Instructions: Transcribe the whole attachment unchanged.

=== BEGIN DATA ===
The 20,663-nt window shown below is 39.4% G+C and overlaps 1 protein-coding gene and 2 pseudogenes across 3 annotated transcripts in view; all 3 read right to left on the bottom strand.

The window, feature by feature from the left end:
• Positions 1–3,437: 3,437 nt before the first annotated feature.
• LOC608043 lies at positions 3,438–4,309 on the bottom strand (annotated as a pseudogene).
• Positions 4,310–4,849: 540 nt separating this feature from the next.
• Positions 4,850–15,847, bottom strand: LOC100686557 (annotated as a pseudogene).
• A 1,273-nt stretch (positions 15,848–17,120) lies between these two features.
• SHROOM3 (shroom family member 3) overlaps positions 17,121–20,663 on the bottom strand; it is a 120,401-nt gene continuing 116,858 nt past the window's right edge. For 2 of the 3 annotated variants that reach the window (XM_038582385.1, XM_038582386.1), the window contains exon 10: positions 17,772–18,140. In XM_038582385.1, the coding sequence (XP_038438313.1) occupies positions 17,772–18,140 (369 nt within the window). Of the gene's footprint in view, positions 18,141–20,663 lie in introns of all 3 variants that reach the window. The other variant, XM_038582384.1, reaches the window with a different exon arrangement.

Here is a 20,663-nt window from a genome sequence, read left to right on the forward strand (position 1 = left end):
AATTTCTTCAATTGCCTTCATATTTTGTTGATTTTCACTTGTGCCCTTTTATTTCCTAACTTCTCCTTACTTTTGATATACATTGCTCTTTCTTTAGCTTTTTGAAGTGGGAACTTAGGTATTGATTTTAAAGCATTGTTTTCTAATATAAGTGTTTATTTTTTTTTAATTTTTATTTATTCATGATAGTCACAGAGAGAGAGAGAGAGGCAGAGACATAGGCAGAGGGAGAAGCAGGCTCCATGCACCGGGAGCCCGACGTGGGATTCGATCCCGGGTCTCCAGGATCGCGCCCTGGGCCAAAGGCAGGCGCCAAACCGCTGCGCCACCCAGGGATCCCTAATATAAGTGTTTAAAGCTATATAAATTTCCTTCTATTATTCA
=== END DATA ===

The 20,663-nt window shown below is 39.4% G+C and overlaps 1 protein-coding gene and 2 pseudogenes across 3 annotated transcripts in view; all 3 read right to left on the bottom strand.

The window, feature by feature from the left end:
• Positions 1–3,437: 3,437 nt before the first annotated feature.
• LOC608043 lies at positions 3,438–4,309 on the bottom strand (annotated as a pseudogene).
• Positions 4,310–4,849: 540 nt separating this feature from the next.
• Positions 4,850–15,847, bottom strand: LOC100686557 (annotated as a pseudogene).
• A 1,273-nt stretch (positions 15,848–17,120) lies between these two features.
• SHROOM3 (shroom family member 3) overlaps positions 17,121–20,663 on the bottom strand; it is a 120,401-nt gene continuing 116,858 nt past the window's right edge. For 2 of the 3 annotated variants that reach the window (XM_038582385.1, XM_038582386.1), the window contains exon 10: positions 17,772–18,140. In XM_038582385.1, the coding sequence (XP_038438313.1) occupies positions 17,772–18,140 (369 nt within the window). Of the gene's footprint in view, positions 18,141–20,663 lie in introns of all 3 variants that reach the window. The other variant, XM_038582384.1, reaches the window with a different exon arrangement.

Here is a 20,663-nt window from a genome sequence, read left to right on the forward strand (position 1 = left end):
AATTTCTTCAATTGCCTTCATATTTTGTTGATTTTCACTTGTGCCCTTTTATTTCCTAACTTCTCCTTACTTTTGATATACATTGCTCTTTCTTTAGCTTTTTGAAGTGGGAACTTAGGTATTGATTTTAAAGCATTGTTTTCTAATATAAGTGTTTATTTTTTTTTAATTTTTATTTATTCATGATAGTCACAGAGAGAGAGAGAGAGGCAGAGACATAGGCAGAGGGAGAAGCAGGCTCCATGCACCGGGAGCCCGACGTGGGATTCGATCCCGGGTCTCCAGGATCGCGCCCTGGGCCAAAGGCAGGCGCCAAACCGCTGCGCCACCCAGGGATCCCTAATATAAGTGTTTAAAGCTATATAAATTTCCTTCTATTATTCA